Haiku, along with other conventional poetry, is a lesson in form.

By tradition, haiku are poems composed of seventeen syllables, divided into lines of 5-7-5.

Billy Collins, former Poet Laureate of the United States, wrote this in his Introduction to Haiku in English: The First Hundred Years:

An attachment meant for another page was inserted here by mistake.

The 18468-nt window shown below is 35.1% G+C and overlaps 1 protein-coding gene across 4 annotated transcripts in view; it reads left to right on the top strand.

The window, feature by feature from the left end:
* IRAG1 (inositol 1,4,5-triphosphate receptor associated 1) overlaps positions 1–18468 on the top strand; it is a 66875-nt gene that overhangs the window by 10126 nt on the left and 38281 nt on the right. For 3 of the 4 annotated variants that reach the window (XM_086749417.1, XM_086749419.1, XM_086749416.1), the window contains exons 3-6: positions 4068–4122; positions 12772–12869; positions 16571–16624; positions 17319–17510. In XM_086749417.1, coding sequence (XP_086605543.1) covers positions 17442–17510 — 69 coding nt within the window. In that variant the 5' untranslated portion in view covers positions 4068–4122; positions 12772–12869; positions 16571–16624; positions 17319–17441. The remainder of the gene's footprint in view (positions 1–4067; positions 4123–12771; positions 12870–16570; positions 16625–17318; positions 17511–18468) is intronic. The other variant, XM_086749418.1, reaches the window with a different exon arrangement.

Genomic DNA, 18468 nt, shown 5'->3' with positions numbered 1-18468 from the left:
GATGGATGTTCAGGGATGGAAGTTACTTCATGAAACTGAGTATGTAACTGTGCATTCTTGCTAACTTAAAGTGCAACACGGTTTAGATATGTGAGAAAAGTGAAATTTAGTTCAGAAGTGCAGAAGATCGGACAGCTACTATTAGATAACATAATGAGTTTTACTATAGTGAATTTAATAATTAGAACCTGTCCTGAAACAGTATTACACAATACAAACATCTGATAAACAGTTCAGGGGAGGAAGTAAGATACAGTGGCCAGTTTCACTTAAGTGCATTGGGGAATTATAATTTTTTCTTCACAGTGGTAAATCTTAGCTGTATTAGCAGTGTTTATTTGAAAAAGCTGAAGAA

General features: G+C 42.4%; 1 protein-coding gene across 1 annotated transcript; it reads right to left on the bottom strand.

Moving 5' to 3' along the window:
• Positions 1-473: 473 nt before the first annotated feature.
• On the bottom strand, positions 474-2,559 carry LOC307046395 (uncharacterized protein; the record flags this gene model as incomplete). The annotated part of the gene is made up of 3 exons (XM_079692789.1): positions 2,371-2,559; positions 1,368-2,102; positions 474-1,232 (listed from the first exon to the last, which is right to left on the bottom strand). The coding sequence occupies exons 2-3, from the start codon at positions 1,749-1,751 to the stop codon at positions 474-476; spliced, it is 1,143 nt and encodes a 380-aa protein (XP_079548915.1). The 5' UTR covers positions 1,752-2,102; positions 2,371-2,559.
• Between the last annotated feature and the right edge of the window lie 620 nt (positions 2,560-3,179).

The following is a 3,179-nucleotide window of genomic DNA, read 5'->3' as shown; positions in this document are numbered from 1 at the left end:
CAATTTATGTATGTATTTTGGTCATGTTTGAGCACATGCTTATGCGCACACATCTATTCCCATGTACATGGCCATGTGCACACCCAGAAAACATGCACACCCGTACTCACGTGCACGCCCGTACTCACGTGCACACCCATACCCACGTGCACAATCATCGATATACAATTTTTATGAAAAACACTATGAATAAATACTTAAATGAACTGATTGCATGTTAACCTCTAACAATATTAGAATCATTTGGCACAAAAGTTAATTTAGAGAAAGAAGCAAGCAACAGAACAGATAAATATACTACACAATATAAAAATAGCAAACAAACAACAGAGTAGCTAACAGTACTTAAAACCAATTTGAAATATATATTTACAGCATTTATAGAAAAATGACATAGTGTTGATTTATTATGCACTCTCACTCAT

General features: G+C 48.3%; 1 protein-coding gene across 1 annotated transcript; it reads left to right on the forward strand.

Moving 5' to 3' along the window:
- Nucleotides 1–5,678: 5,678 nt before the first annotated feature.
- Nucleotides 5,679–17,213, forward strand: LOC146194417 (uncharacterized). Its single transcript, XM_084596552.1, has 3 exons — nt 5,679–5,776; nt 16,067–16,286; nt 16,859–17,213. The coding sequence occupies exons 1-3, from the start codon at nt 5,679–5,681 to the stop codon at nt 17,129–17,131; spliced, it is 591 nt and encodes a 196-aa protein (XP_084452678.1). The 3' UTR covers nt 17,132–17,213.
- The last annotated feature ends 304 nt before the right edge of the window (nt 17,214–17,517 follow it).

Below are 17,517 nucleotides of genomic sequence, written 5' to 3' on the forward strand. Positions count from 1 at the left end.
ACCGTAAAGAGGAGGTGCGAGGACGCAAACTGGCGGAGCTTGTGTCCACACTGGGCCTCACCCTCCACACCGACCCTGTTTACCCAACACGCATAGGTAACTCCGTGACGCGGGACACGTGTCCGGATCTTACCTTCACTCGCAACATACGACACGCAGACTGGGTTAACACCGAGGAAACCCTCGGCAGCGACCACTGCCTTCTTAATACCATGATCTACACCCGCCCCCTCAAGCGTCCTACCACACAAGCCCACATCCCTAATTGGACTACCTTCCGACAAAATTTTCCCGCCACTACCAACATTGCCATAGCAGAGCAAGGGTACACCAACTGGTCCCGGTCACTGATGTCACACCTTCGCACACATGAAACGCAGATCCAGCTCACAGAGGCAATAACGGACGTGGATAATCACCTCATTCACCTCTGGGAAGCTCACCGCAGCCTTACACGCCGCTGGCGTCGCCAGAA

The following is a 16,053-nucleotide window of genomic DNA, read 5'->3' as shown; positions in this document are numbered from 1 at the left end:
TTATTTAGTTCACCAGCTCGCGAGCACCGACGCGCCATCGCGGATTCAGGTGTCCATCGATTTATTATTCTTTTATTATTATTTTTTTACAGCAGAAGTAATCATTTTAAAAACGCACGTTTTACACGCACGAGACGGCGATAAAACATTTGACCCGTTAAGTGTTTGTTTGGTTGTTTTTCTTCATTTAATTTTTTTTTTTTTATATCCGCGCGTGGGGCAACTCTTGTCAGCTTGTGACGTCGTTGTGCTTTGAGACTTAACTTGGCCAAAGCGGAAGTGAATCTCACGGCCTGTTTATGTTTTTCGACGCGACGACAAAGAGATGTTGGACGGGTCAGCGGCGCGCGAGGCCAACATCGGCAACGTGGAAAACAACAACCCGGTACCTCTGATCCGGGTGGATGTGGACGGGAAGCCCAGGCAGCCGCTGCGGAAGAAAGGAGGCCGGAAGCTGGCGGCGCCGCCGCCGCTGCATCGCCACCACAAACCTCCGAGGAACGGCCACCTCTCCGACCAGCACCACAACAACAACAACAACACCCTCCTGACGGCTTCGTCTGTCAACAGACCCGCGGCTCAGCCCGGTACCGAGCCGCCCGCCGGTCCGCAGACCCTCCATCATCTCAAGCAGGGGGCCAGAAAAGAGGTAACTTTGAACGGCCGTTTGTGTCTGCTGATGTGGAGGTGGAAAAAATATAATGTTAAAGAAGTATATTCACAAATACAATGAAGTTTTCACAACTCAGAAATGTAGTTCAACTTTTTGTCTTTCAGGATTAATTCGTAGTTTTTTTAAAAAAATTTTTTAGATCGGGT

Along with the outbreak of haiku in America in the 1950s came the Great Seventeen-Syllable Debate, which continues to simmer in the haiku community to this day. Many poets, myself included, stick to the basic form of seventeen syllables, typically arranged in three lines in a 5-7-5 order. This light harness is put on like any formal constraint in poetry so the poet can feel the comfort of its embrace while being pushed by those same limits into unexpected discoveries. Asked where he got his inspiration, Yeats answered, “in looking for the next rhyme word.” To follow such rules, whether received as is the case with the sonnet or concocted on the spot, is to feel the form pushing back against one’s self-expressive impulses. For the poet, this palpable resistance can be a vital part of the compositional experience. I count syllables not out of any allegiance to tradition but because I want the indifference and inflexibility of a seventeen-syllable limit to balance my self-expressive yearnings. With the form in place, the act of composition becomes a negotiation between one’s subjective urges and the rules of order, which in this case could not be simpler or firmer. My hope is that such fixity will keep the pulsations of the ego in check by encouraging a degree of humility in the face of the form.